The camera has the power to tell many stories—it focuses on poverty from a bus window, on crowds gathered at a political meeting from above, on grunting rugby players in a scrum from beneath, or on the underside of a huge plane flying over a rugby ground with ‘Good Luck Bokke’ written on its undercarriage.
Narrative perspective and characterisation are achieved via camera angles and script. Close-up face shots of Mandela appear often in the film to show his emotions, or - as in his speech to the National Sports Council (Sc. 7, 00:30:00) - to enable the viewer to listen to his words. In many scenes his alone-ness is shown by the mise en scene; for instance at 01:00:30, the light shining on Mandela at his desk emphasises how hard he is working and how alone he is.
Slow motion and dolly shots are used in the rugby scenes, with the speed getting slower as the tension of battle increases during the final World Cup game; low angle shots in the scrums. Real footage is used to emphasise the documentary nature of the film and convince viewers of its ‘truth’, as in the opening montage and the final photographs.
Hand-held camera shots create dramatic tension, especially when inside the action in a rugby game. Music plays a vital role in guiding viewer response to the plot and to actions of the characters.
Mirroring, repetition and doubling are evident in a range of scenes and used for a variety of purposes. The most obvious doubling and mirroring are in the depictions of Nelson Mandela and François Pieannar. Close-up camera shots compare and contrast their feelings as leaders, as does the dialogue, particularly in the scene when Mandela asks Pienaar to take tea with him.
Parallel editing is used to create interest and dramatic tension; the opening sequence works to offer a quick summary of events that background Mandela’s release from prison, of the conflicting responses of South Africans to his becoming President, and the vast gulf of inequality as exemplified in the sports facilities of rich white school boys and poor black teenagers. The camera returns frequently to the developing relationship between the little boy Sipho and the policemen; the subplot which unfolds over the course of this sequence of shots works metaphorically to emphasise the message about the power of sport to unite most ‘foes’.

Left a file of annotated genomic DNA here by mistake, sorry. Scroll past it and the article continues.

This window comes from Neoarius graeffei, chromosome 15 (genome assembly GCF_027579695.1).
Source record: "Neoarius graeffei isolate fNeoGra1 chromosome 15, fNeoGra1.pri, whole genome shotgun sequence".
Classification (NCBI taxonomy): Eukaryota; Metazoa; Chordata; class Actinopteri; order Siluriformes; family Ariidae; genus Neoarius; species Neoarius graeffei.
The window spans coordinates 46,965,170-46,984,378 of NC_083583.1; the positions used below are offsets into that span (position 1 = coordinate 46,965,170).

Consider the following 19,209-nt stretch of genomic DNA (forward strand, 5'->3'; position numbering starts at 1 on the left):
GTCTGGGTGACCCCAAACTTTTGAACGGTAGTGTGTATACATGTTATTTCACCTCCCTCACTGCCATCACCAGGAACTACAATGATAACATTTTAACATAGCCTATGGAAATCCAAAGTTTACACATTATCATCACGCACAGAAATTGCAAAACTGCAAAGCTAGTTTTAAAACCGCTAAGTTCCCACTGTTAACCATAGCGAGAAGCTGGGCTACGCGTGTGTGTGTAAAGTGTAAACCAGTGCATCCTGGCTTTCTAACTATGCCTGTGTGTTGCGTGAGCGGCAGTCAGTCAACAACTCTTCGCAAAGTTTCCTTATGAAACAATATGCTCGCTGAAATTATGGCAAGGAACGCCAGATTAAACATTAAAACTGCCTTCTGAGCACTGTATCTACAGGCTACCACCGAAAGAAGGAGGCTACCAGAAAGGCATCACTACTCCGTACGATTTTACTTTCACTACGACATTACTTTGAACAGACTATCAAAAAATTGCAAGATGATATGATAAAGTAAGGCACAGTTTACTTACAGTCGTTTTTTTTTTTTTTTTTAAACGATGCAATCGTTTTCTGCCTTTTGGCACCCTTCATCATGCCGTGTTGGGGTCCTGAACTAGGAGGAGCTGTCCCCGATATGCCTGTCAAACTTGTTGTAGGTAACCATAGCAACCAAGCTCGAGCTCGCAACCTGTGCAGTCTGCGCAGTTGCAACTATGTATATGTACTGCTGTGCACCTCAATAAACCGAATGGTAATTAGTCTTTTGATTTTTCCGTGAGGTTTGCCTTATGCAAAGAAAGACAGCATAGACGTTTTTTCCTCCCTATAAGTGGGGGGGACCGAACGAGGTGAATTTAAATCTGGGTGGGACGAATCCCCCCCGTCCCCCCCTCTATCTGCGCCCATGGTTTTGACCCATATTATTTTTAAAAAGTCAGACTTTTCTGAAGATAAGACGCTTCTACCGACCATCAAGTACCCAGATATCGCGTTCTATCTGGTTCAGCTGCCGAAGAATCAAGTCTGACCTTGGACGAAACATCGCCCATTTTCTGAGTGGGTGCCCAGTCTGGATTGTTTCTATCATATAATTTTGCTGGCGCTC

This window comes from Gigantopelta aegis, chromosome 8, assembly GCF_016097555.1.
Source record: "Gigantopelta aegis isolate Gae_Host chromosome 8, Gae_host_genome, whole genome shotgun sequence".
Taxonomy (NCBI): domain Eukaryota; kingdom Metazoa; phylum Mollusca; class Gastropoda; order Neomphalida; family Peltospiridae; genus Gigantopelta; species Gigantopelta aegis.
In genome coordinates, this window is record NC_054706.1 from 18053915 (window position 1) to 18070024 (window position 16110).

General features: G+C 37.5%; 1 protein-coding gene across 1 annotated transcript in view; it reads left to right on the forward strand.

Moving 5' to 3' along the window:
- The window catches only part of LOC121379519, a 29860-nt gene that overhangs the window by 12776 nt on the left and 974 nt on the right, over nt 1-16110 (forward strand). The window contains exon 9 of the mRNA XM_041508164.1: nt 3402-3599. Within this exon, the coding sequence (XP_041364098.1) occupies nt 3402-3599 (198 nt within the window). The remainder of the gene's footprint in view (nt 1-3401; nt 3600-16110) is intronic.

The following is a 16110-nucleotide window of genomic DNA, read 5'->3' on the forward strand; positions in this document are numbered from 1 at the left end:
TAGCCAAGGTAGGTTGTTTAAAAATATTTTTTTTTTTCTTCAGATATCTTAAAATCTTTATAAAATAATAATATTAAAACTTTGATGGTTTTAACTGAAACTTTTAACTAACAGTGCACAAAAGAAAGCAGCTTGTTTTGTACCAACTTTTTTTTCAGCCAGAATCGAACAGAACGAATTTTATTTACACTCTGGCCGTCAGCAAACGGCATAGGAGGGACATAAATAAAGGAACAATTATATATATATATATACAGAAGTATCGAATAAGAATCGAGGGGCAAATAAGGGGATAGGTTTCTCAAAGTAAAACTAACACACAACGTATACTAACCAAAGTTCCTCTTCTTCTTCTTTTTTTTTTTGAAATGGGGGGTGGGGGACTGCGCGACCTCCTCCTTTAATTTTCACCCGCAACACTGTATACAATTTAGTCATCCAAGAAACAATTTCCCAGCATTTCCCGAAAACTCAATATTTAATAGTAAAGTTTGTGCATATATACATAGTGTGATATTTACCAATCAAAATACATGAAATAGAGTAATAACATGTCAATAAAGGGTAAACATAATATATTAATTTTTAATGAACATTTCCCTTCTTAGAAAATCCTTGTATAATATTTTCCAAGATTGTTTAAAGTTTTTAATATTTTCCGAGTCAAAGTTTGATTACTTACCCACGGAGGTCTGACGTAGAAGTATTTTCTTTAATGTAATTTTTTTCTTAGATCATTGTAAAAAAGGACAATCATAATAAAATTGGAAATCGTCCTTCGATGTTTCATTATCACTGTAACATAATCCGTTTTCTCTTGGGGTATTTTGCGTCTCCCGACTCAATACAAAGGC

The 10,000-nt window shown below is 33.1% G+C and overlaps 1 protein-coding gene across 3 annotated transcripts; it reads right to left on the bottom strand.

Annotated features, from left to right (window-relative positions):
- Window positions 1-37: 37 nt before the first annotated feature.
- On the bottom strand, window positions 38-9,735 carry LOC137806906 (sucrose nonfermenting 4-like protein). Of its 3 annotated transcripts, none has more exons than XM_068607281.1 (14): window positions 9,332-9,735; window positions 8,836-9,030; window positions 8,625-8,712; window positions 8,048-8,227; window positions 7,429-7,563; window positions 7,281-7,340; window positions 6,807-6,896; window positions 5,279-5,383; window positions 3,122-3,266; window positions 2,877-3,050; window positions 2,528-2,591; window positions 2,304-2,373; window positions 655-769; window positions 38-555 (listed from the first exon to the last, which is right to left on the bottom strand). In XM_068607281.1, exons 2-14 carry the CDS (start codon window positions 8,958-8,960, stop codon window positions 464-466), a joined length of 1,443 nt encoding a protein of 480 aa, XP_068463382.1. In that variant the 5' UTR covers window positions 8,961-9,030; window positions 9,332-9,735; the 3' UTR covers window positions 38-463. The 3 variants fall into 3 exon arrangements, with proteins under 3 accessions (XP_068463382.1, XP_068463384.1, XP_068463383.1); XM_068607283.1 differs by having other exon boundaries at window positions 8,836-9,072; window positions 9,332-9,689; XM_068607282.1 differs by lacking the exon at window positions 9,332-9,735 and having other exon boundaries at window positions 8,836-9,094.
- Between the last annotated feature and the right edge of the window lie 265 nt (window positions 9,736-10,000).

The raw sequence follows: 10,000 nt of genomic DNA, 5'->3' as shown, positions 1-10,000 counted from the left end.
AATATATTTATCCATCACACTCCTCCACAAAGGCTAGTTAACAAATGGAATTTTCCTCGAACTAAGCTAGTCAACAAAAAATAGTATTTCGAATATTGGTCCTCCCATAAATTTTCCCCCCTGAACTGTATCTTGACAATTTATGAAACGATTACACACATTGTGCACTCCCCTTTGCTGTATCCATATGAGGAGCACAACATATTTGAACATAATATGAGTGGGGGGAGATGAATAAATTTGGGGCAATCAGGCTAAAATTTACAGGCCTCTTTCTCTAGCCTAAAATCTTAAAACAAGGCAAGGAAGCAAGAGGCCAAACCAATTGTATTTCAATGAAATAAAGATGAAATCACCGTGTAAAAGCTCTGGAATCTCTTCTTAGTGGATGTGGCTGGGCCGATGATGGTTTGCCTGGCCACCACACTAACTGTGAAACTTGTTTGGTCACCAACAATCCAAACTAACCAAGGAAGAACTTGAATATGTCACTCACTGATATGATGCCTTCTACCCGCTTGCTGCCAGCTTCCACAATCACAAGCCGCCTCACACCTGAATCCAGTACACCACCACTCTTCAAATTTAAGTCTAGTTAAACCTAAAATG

Multiple subplots add complexity to the biography of Mandela and to build the viewer’s trust in its authenticity. The narrative of these sub-plots is developed concurrently through the use of parallel editing. Sub-plots include the growing sense of shared goals in the black and white members of Mandela’s security team, the anger of black ANC supporters at Mandela’s decisions to not exact revenge on white institutions of the apartheid regime, the poverty of young blacks such as the little boy Sipho, the growing pride of black servants such as Eunice who works for the Pienaar household, Nelson Mandela’s political balancing act between his national and international roles, and his pleasure in female company.
From VATE Inside texts 2017, Part 2, Marion White [ed.], Faye Crossman [teaching notes], Victorian Association for the teaching of English, 2016, pp. 11-12.